Writing in the Journal of Environmental Monitoring, scientists at the University of Copenhagen studied antimony levels in 42 juice drinks and found concentrations above EU limits for drinking water in eight of them.
This discovery is of concern to the soft drinks industry because antimony is a suspected carcinogen that resembles arsenic on a chemical level.
Call for research
Agneta Oskarsson, an expert in food toxicology, at the Swedish University of Agricultural Sciences, said the study underscores the need for more research into antimony.
Oskarsson said animal experiments have linked antimony to cancer but knowledge on exposure and toxicity is generally scarce. The Professor said there is enough evidence to be concerned but more research is required covering general toxicology as well as reproductive and cancer risks.
Despite the scientific uncertainty about risks, the British Soft Drinks Association (BSDA) insisted that fruit juices and juice drinks are safe.
Referring to the finding that antimony levels in certain juices were above the EU limits for drinking water, the trade body said: “There is no read across between the levels of antimony permitted in drinking water and those that might be acceptable in a fruit juice or a juice drink. It is not uncommon that different product types should have different regulatory requirements.”
Richard Laming, a spokesperson for the BSDA, said consumption levels have to be accounted for, and people generally drink a lot more water than juice.
But insufficient data could also explain the lack of regulatory limits for different foodstuffs. Oskarsson said an absence of regulatory limits can sometimes be evidence that not enough is known to establish them rather than evidence that there are no adverse effects.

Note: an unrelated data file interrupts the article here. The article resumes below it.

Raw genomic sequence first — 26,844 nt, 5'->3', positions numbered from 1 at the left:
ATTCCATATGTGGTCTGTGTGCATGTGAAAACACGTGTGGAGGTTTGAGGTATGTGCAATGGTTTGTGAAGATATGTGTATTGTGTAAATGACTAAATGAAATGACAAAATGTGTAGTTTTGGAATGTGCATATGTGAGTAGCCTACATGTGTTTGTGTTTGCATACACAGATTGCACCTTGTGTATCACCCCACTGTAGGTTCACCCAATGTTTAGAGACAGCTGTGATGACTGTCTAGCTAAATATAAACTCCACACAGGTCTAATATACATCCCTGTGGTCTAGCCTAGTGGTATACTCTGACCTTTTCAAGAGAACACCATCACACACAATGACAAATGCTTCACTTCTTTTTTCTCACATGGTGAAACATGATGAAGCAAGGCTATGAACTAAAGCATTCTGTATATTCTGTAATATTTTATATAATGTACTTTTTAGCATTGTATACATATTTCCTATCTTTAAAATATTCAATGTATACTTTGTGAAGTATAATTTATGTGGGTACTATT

Leaching from PET?
As well as raising concerns about the levels of antimony in juices, the new study in the Journal of Environmental Monitoring suggested that antimony could be leaking into juices from PET bottles.
Antimony trioxide, a form of antimony that is of particular concern to scientists from a safety point of view, is used in the production of PET. The study authors said their research suggested that antimony is indeed leaching into PET bottles but they were cautious in their assessment.
The scientists wrote: “Trends in the data indicate that the antimony has leached from the packing material; however, it cannot be excluded that the antimony was present prior to packing. Thus, further studies are warranted.”
The BSDA denied that there were any significant trends in the data. “The data in the study does not confirm any conclusions about the packaging: the authors themselves conclude that “further studies are warranted.”
Source: Journal of Environmental Monitoring
Elevated antimony concentrations in commercial juices
DOI: 10.1039/b926551a (published online 17 February 2010)
C Hansen, A Tsirigotaki, S.A Bak, S.A Pergantis, S Stürup, B. Gammelgaard and H.R. Hansen